Did COP27 Meet Expectations This Year? What Are The Responsibilities of The Textile and Fashion Industry?

Dec 12, 2022
Did COP27 Meet Expectations This Year? What Are The Responsibilities of The  Textile and Fashion Industry?

The 27th Conference of the Parties to the United Nations Framework Convention on Climate Change (COP27), which started on 6 November in Sharm-El-Sheikh, Egypt this year, was awaited with great interest. At the summit; Food and Agricultural Systems, Water and Nature Systems, Human Settlement Systems, Coastal and Ocean Systems, Infrastructure Systems, Cross-Cutting enablers: Planning and Finance were discussed and new decisions and targets were determined for these subjects.

Recognizing the importance of adapting to the increasing impacts of climate change, the COP27 Presidency announced the Sharm-El-Sheikh Adaptation Agenda, which includes 30 global adaptation outcome targets. Thus, by 2030, the 30 global adaptation outcome targets that are urgently needed to increase the resilience of 4 billion people against climate change have been put forward. It was also stated that these targets will be updated over time.

Click here to access the full version of the Sharm-El-Sheikh Adaptation Agenda:

While it was decided at the COP27 Summit to "establish a fund for the compensation of losses and damages suffered by developing countries as a result of climate change", no agreement could be reached on the gradual reduction of fossil fuel use.

According to the European Commission, the textile and clothing sector in Europe is the third largest sector in terms of land use. Water use, which is linked to agricultural processes, has a huge impact at this point. According to research, the textile industry will need to halve its emissions by 2030. Companies should not miss opportunities to mitigate through decarbonization initiatives and process improvements.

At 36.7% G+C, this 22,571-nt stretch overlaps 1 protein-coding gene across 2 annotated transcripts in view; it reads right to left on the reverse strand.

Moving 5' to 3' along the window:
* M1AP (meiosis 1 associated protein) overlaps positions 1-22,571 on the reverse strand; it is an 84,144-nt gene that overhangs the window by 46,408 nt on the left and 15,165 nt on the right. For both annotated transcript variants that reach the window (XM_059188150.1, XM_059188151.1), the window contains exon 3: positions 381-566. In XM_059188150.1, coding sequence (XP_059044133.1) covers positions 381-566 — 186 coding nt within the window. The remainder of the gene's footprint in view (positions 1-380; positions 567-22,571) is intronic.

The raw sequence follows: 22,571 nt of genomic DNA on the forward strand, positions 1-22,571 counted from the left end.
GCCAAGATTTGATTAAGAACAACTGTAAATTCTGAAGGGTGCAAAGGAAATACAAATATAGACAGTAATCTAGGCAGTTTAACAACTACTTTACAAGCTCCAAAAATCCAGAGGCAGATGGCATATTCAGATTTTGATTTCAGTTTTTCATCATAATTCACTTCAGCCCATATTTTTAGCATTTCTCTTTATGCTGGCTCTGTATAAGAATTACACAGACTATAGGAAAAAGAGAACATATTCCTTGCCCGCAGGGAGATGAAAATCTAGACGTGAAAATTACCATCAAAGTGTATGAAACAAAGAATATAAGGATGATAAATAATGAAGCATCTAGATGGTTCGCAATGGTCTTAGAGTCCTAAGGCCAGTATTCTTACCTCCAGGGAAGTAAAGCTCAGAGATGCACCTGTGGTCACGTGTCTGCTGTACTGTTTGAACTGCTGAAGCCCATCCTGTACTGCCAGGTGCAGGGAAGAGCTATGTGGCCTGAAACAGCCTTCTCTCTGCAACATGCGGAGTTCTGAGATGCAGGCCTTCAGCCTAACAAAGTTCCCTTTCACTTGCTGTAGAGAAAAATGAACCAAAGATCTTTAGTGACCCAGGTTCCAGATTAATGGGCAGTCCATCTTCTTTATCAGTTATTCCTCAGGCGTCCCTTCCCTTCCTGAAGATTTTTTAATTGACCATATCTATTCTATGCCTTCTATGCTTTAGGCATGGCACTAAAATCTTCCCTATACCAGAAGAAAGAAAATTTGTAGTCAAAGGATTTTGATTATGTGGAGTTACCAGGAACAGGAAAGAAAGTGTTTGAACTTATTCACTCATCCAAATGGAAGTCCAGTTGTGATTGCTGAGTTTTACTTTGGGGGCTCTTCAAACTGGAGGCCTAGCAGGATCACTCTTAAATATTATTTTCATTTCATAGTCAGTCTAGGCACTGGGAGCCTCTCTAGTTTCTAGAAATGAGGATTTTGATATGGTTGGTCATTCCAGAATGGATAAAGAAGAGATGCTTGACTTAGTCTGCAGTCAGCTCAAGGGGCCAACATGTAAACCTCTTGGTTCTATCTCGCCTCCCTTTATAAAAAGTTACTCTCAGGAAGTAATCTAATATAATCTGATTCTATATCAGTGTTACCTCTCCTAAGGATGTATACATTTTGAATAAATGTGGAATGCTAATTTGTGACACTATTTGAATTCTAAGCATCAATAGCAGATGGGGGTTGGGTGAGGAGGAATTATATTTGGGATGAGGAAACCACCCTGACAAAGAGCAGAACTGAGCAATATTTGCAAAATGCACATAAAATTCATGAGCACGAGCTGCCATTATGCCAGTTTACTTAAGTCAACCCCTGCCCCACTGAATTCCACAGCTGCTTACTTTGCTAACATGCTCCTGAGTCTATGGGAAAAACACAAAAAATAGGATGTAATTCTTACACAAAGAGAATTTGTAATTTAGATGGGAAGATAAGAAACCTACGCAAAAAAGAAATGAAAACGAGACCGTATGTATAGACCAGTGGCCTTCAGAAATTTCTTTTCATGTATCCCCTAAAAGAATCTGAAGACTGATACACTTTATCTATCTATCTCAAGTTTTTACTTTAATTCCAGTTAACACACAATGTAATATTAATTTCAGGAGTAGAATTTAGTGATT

Experts gathered there to discuss actions to accelerate the fashion industry's transition to a decarbonised future. While the discussions reflected the many challenges facing the fashion industry, participants also explained the importance of focusing on concrete action. Climate Activist and UNECE Advisor Lily Cole: "Science tells us the fashion industry's environmental footprint has deteriorated since COP26. We need to be more proactive. We need to talk about solutions, not just disaster scenarios."

More than half of the emissions of the textile and clothing sector originate from production-oriented supply chains.

Looking at agriculture, food, and fashion, we can see that it's a big part of the climate crisis problem we're dealing with today. If we change the way we use land, we can mobilize climate action at truly extraordinary speed and scale. Sustainability Commitments published by governments, investors and industry actors can become good practice for us. We can adapt these commitments, which allow us to produce practical solutions, to our own structure.

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Each year, more than 3.2 billion trees are cut down to produce fiber for packaging and clothing, and large amounts of CO2 are released into the atmosphere. Together with alternative approaches, we can prevent the destruction of forests by focusing on recycling. Moving to green solutions can help prevent 1Gt of CO2 emissions between now and 2030. At COP27, leading companies such as H&M, Inditex, Ben & Jerry's, Stella McCartney, HH Global and Kering announced their commitment to purchase more than half a million tons of regenerated cellulosic and other alternative fibers for fashion textiles and paper packaging.

Compared to forest fibres, with next-generation alternative solutions, on average 95% to 130% less CO2 emissions, 18% to 70% less fossil energy consumption, 88% to 100% less land use impact and at least five times lower has an effect. Unsustainable supply chains can be transformed, land is used correctly, processes are advanced transparently, and if we require many more green solutions, we can move forward.

Posted by Abiteks


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